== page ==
Welcome to Critical Hit’s 31 days of horror! It’s the month of spookiness, of frights and jump scares and we’re ready to celebrate! Over the decades, pop culture has managed to create eerie atmospheres, scenes of terror that can’t be contained within a single genre and we’re looking back at the films and the movie maniac moments that had us squirming in our seats. Today, we’re having a look at one of Australia’s finest exports since memes about the correct size of knives, in The Babadook.
A psychological horror set in the more remote parts of Australia, The Babadook is equal parts classic monster horror and suspense, wrapped up in a story of survivor’s guilt, resentment and single parenting. Oh did I mention the monster yet that stalks Amelia (Essie Davis) and her young son Samuel (Noah Wiseman), which seems to have been born from a cursed book and only grows stronger the more the characters attempt to deny its existence?
It’s late at night. Amelia is in her bed, trying to make sense of recent events that have been utterly baffling in nature. Glass shards in her food, strange sounds around the house and doors opening despite no one being near them. Sam is having troble trying to adjust, continually blaming the weird phenomena on the existence of the Babadook.
And then a strange sound is heard. Something opens the door to Amelia’s room. Something can be heard scurrying about, hiding in the shadows and taking its time to crawl onto Amelia’s bed as she attempts to hide under the covers. Slowly, a demonic voice can be heard…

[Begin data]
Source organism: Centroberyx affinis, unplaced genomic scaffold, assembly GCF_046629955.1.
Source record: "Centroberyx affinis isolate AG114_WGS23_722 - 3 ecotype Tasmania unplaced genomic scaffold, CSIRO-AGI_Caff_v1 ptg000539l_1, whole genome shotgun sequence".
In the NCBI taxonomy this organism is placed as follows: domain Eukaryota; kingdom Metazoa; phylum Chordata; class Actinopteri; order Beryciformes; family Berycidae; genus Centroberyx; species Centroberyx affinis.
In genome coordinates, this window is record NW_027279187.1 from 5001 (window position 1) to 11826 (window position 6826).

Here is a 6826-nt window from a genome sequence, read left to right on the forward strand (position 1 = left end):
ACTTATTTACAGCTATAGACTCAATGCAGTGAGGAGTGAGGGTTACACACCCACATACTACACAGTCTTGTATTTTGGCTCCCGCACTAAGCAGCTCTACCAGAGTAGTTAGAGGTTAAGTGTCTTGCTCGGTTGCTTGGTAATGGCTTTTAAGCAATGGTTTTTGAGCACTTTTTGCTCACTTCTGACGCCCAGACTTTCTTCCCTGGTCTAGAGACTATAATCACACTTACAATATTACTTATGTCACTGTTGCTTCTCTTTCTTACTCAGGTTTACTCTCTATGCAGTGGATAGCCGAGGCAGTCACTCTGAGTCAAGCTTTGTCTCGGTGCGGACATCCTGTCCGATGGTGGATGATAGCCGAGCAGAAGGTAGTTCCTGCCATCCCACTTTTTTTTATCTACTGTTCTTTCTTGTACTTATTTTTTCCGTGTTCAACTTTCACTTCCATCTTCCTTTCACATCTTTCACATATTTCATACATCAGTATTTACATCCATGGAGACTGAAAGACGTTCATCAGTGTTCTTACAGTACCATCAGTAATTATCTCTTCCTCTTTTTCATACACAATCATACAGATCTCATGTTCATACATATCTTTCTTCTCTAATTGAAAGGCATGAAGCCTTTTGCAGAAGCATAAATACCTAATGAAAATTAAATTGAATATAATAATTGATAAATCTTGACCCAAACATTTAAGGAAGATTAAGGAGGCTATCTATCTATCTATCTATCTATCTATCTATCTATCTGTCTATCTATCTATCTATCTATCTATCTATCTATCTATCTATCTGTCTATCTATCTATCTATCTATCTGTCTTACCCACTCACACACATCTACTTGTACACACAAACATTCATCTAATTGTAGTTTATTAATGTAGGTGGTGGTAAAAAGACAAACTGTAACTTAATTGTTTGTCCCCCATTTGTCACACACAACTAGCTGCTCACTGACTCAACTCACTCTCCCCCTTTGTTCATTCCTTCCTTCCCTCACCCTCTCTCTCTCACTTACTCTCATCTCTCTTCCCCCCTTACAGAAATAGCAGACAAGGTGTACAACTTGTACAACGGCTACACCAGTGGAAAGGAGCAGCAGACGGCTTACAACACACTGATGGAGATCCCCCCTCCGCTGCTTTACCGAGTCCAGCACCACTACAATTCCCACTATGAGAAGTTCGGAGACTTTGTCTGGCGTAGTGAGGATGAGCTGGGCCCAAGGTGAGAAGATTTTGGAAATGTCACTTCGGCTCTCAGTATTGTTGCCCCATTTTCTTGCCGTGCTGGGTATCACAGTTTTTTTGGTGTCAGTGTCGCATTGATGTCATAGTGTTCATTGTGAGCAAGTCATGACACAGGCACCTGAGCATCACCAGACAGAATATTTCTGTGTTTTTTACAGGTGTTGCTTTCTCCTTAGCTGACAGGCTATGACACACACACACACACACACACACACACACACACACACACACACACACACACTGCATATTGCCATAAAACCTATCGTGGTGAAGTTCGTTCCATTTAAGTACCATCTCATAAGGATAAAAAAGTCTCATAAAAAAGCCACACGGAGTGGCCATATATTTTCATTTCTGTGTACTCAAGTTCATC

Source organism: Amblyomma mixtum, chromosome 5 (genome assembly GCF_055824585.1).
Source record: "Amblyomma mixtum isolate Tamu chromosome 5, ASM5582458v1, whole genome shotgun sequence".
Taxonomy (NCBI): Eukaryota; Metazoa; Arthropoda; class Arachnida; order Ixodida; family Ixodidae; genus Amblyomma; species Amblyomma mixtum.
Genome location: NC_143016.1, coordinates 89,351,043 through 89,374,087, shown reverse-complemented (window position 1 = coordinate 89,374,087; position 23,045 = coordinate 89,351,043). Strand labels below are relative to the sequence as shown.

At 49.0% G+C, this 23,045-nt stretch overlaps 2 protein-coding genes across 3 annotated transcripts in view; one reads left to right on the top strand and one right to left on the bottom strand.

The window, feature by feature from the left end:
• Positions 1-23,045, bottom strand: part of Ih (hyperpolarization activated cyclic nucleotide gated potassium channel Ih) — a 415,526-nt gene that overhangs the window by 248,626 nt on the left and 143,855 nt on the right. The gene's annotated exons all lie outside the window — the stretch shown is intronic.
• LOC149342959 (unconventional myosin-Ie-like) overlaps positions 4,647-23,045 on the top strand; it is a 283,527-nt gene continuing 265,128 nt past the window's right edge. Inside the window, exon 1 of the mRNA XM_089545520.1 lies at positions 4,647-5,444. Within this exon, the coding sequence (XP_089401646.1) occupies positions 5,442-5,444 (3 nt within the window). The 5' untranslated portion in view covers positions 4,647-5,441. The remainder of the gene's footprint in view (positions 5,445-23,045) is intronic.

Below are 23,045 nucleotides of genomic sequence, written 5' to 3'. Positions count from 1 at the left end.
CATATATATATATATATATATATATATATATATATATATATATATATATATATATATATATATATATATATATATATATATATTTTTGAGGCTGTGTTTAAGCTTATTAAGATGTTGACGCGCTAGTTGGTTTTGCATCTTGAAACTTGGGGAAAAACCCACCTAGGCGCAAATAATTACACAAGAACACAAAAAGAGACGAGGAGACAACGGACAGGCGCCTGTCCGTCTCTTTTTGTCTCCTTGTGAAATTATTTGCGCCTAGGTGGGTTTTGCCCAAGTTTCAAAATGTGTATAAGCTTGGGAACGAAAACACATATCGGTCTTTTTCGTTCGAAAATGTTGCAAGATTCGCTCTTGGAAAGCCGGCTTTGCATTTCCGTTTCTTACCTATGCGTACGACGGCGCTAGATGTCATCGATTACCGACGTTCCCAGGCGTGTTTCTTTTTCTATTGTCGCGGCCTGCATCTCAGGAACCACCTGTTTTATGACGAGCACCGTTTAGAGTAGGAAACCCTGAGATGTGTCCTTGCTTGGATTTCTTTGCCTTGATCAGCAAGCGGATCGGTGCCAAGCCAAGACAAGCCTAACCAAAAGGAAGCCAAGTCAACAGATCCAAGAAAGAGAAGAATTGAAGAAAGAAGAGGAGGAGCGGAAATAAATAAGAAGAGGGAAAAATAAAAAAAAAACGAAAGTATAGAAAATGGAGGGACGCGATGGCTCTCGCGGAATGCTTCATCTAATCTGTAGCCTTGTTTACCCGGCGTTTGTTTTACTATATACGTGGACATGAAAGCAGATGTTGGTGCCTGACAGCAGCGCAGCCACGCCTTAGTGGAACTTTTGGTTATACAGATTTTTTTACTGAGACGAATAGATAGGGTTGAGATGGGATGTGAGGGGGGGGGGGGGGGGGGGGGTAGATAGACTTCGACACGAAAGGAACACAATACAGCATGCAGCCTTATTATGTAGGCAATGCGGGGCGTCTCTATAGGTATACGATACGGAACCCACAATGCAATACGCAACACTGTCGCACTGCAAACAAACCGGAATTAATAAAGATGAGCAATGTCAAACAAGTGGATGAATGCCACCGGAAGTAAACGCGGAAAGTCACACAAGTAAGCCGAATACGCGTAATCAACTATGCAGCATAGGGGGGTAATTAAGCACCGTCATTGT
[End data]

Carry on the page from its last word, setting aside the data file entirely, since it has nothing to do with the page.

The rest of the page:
Why it’s scary
Crikey, where do we even begin? What makes this scene so effective, is that it makes ample use of one of the oldest fears known to man: The darkness. That dread of not knowing what’s really lurking beyond your bed, the unseen horror of a realm just beyond the periphery of your vision, further amplified not by the faint sounds heard but rather by the horrors that your own imagination is capable of dredging up. With only the bare minimum in lighting expertly helping to drive this mysterious terror further into your mind, the waiting game becomes torturous.
It’s that uncertainty between knowing what’s real and what’s the figment of a tortured mind, coupled with the final reveal of a very real monster that finally strikes that makes this scene so hideously effective in its execution as it pulls up childhood fears that we had long thought we’d finally conquered, reviving them for one more effective scare. You’ll never look at children’s books the same way again, after you watch The Babadook.
If you liked that taste of horror, don’t forget to check out our posts from our Days of Horror month-long feature:
The Critical Hit Days of Horror countdown – Robocop
The Critical Hit Days of Horror countdown – F.E.A.R.
The Critical Hit Days of Horror countdown – Event Horizon
The Critical Days of Horror Countdown – E.T: The Extra Terrestrial
Last Updated: October 5, 2018